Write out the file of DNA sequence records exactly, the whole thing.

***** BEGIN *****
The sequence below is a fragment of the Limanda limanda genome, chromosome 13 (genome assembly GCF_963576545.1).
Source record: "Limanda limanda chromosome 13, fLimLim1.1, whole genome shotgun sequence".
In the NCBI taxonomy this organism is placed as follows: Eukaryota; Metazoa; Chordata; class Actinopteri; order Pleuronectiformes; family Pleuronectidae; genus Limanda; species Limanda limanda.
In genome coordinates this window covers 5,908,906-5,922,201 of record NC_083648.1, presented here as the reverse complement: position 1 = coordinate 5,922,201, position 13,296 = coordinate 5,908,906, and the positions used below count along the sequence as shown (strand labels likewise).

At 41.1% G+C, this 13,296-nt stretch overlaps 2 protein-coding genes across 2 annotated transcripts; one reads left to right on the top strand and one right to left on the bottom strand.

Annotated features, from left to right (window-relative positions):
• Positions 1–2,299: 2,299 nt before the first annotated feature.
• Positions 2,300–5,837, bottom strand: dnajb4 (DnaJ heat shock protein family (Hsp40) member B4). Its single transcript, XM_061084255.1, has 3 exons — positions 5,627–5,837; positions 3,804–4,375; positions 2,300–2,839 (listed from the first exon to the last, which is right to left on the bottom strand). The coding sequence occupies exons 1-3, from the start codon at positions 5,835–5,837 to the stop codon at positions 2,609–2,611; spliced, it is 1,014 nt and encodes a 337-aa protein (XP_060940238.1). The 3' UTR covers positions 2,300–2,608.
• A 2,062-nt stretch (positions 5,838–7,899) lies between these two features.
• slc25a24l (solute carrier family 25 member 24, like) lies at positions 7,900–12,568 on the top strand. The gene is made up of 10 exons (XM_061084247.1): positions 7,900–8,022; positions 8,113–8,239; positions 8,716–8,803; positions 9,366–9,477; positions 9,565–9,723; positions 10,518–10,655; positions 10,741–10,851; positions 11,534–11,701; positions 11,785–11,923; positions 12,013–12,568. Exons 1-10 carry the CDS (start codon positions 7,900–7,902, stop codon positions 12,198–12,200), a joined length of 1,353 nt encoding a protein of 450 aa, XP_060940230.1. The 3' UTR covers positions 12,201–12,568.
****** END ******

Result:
The sequence below is a fragment of the Limanda limanda genome, chromosome 13 (genome assembly GCF_963576545.1).
Source record: "Limanda limanda chromosome 13, fLimLim1.1, whole genome shotgun sequence".
In the NCBI taxonomy this organism is placed as follows: Eukaryota; Metazoa; Chordata; class Actinopteri; order Pleuronectiformes; family Pleuronectidae; genus Limanda; species Limanda limanda.
In genome coordinates this window covers 5,908,906-5,922,201 of record NC_083648.1, presented here as the reverse complement: position 1 = coordinate 5,922,201, position 13,296 = coordinate 5,908,906, and the positions used below count along the sequence as shown (strand labels likewise).

At 41.1% G+C, this 13,296-nt stretch overlaps 2 protein-coding genes across 2 annotated transcripts; one reads left to right on the top strand and one right to left on the bottom strand.

Annotated features, from left to right (window-relative positions):
• Positions 1–2,299: 2,299 nt before the first annotated feature.
• Positions 2,300–5,837, bottom strand: dnajb4 (DnaJ heat shock protein family (Hsp40) member B4). Its single transcript, XM_061084255.1, has 3 exons — positions 5,627–5,837; positions 3,804–4,375; positions 2,300–2,839 (listed from the first exon to the last, which is right to left on the bottom strand). The coding sequence occupies exons 1-3, from the start codon at positions 5,835–5,837 to the stop codon at positions 2,609–2,611; spliced, it is 1,014 nt and encodes a 337-aa protein (XP_060940238.1). The 3' UTR covers positions 2,300–2,608.
• A 2,062-nt stretch (positions 5,838–7,899) lies between these two features.
• slc25a24l (solute carrier family 25 member 24, like) lies at positions 7,900–12,568 on the top strand. The gene is made up of 10 exons (XM_061084247.1): positions 7,900–8,022; positions 8,113–8,239; positions 8,716–8,803; positions 9,366–9,477; positions 9,565–9,723; positions 10,518–10,655; positions 10,741–10,851; positions 11,534–11,701; positions 11,785–11,923; positions 12,013–12,568. Exons 1-10 carry the CDS (start codon positions 7,900–7,902, stop codon positions 12,198–12,200), a joined length of 1,353 nt encoding a protein of 450 aa, XP_060940230.1. The 3' UTR covers positions 12,201–12,568.